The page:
Work out whichever of the classes offered is what people used to call circuit training and is now on most gym class schedules but under a fancy name, that varies by gym. This will give you the best combination of cardio and strength training in any class set-up. Go to that class a couple of times a week. This gets you started and you will work out what else you like to do in due course.
posted by koahiatamadl at 3:16 PM on September 30, 2011


It's also worth mentioning that I am female, and at 5'10" and 140lbs, I don't have much of ANYTHING on me, let alone fat. Here are a few pictures. In fact, I frequently find myself (at least in the past) very dizzy at the start of a run/work out. That may have been related to the sickness, though. Along the same lines, I am definitely not looking to go all Madonna, but certainly closer to what Evangeline Lilly's fitness level is. I realize that she is blessed with a certain body type, of course.
posted by two lights above the sea at 3:36 PM on September 30, 2011


I vote you spend the $55 to have a personal trainer help you figure it out.

I also go to a university gym, and I like to go in the morning. The main reason is that I work with students, and there are no students at the gym at 6:30 in the morning. (Well, there are a few, but not a ton. And anyone who is at the gym at 6:30 in the morning is there to work out, not to laugh at the uncoordinated oldsters.) Also, I'm more likely to go if I'm not awake enough to think of excuses for not going. I do a pilates class twice a week. Other days I do a bunch of kettlebell swings and squats and then some arm exercises with dumbbells. I'm trying to make myself swim laps a couple of days a week, but I'm having trouble finding the motivation.

I actually think your best bet might just to be to start trying things out until you find something that you like.
posted by craichead at 3:53 PM on September 30, 2011 [1 favorite]


I'm your gender, your height, close to your weight, and I go to the gym a few times a week. I have to work around my kids' schedule, which is probably irrelevant to you, but when I had to work around my husband's work schedule I just went really early in the day: get up at 5:45, small breakfast, to the gym, home by 7:15.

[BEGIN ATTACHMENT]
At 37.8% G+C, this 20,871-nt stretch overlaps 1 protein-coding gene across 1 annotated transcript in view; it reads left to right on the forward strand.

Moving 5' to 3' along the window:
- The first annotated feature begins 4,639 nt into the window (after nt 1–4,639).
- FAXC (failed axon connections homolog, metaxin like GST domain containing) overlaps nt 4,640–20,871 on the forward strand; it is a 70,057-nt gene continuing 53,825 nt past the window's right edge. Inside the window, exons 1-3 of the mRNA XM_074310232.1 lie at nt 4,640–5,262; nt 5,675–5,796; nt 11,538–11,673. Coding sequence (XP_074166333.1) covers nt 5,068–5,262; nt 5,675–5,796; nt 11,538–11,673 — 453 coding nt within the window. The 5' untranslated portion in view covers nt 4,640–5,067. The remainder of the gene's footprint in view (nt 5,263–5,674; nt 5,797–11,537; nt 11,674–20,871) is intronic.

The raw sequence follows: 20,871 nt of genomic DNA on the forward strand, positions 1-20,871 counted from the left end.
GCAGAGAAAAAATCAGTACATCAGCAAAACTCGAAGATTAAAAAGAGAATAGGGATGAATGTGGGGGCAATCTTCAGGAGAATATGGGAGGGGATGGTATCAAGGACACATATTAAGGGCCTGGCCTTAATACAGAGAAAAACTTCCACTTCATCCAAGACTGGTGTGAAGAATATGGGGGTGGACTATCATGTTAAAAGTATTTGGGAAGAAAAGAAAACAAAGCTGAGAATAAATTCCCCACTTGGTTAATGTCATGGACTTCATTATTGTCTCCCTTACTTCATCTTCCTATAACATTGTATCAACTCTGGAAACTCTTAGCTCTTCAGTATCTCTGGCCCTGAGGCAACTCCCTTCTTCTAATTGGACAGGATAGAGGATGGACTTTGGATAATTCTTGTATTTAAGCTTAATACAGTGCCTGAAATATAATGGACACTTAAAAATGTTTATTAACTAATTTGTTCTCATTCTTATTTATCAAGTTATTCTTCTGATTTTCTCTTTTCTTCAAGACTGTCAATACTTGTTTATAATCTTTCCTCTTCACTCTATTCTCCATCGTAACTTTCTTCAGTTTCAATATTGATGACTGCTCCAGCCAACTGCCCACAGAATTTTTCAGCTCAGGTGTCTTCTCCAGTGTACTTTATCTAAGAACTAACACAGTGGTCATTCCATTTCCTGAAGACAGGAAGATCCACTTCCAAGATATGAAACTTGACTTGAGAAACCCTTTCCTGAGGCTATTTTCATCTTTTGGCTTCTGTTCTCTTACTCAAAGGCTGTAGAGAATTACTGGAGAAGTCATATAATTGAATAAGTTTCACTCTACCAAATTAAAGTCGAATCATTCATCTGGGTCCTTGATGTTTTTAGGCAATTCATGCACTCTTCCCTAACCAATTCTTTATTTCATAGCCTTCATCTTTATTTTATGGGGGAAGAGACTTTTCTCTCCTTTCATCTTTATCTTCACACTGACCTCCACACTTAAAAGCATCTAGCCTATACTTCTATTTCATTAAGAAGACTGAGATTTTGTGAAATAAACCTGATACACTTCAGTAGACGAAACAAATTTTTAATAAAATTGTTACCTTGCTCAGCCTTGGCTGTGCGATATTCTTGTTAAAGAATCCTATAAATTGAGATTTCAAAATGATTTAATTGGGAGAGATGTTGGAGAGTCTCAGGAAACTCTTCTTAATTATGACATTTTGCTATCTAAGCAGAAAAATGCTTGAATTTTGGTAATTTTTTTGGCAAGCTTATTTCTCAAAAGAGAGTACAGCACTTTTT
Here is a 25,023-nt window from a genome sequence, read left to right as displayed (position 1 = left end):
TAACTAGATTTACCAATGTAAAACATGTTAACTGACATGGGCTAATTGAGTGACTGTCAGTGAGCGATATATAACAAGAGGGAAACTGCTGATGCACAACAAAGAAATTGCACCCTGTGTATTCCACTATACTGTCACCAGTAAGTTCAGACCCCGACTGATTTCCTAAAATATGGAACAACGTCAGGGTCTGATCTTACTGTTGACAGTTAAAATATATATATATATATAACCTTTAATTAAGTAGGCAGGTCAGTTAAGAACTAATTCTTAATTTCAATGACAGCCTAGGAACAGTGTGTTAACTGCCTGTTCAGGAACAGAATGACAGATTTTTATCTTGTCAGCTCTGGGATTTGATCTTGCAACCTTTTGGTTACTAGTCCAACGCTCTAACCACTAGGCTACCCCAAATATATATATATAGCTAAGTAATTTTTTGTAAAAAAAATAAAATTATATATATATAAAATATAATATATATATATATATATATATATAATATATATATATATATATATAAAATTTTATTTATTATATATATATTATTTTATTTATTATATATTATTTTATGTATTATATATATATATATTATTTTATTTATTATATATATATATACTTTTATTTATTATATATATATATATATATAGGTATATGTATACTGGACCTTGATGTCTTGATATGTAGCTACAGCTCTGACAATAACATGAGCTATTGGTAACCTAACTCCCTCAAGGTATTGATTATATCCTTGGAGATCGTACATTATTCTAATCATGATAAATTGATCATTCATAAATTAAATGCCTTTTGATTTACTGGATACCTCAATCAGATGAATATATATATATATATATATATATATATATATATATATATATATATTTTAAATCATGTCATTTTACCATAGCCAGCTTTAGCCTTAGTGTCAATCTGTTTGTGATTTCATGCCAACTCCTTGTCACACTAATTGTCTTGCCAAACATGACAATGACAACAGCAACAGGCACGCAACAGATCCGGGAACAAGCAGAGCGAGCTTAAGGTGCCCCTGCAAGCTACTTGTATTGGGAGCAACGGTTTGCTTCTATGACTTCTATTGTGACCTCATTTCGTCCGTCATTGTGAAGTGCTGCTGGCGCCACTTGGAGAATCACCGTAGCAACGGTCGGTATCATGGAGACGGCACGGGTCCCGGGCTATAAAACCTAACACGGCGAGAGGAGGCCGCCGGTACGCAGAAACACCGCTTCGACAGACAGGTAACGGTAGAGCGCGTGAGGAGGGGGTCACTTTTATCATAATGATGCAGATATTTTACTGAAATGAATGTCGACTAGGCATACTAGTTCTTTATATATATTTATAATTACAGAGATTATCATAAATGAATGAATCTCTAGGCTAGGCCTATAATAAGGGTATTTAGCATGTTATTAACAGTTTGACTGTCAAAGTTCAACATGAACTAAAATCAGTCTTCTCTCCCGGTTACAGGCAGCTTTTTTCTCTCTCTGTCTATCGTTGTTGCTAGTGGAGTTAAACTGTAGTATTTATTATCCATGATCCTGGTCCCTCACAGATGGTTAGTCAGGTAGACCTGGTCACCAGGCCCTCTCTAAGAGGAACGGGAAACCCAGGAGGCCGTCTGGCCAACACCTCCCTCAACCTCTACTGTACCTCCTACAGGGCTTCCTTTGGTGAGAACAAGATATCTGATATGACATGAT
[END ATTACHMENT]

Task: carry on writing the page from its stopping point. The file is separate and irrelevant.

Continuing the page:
My favorite exercise, which was recommended to me by my physical therapist, is 30 minutes on the treadmill with it tilted up as high as it goes, walking between 2.5 and 3 MPH, holding my core in tight (this is gym speak for doing a Kegel), with good posture. I watch Top Gear on my iPhone while doing this. I work up a sweat and feel good, but it doesn't set off my exercise-induced asthma.

On days when I don't feel like doing the treadmill, I use the rowing machines for about 12 minutes (while listening to the Answer Me This! podcast) and then use one of the bikes for about 20 minutes. I've noticed that using the rowing machine for just a few days in a row gives great results for my arms.

On days when I don't feel like going to the gym, I go for a long walk instead.

I exercise because I like it and it makes me less shouty, and my gym (a Y) is a pleasant place to be, so motivation isn't a problem.
posted by The corpse in the library at 3:58 PM on September 30, 2011


seconding trainer to get some basic skills.

i've had mine off and on for four years, and i love him. there's no better way to find the best way sto concentrate your form and movement in the most correct way. the best way to figure out a good seated row or squat thrust is to have someone do it next to you so you can see which muscles are active at which point during the motion.

(also, totally off topic: your haircut in the brunette picture is gorgeous.)
posted by patricking at 4:01 PM on September 30, 2011


Tendons take a LOT longer than muscles to build up, and you use them much more in climbing. It's one of the few common hobbies/sports that does. Good advice above on going slowly, if not just because ripping a giant callous off your hand HURTS, as well as prevents you from climbing more.

I bike, swim, and run competitively, and I use the gym to augment them. I generally stick to full-body lifts like the bench press, dead lifts, and squats, with a few specifics things I enjoy to mix it up (like reverse rows). Please get instruction on how to do these exercises if you want to try them. There are a number of programs (StrongLifts, Pendlay 5x5) you can check out to model your program on.
posted by kcm at 4:16 PM on September 30, 2011


My gym was having a personal trainer special...three 30min sessions for $99 (usual rate: $90/hr). I learned how to use every minute of a workout efficiently, and was exhausted at the end of 30min. That was back in May.

With what I learned from my trainer, I felt comfortable with adjusting the number of reps/increasing difficulty as my fitness level improved. Also, I started swimming laps after the strength training.

Best $99 I ever spent.
posted by honey badger at 4:18 PM on September 30, 2011


Oh, and the key to fitness is developing your core strength, the strongest muscles in your body that you use for any movement (roughly, your abs).

Yoga and Pilates are excellent core workouts. But you also want cardiovascular conditioning, flexibility and strength, too.

So I go to yoga once a week, strength train twice a week, and swim/bike/walk several times a week.
posted by honey badger at 4:24 PM on September 30, 2011 [1 favorite]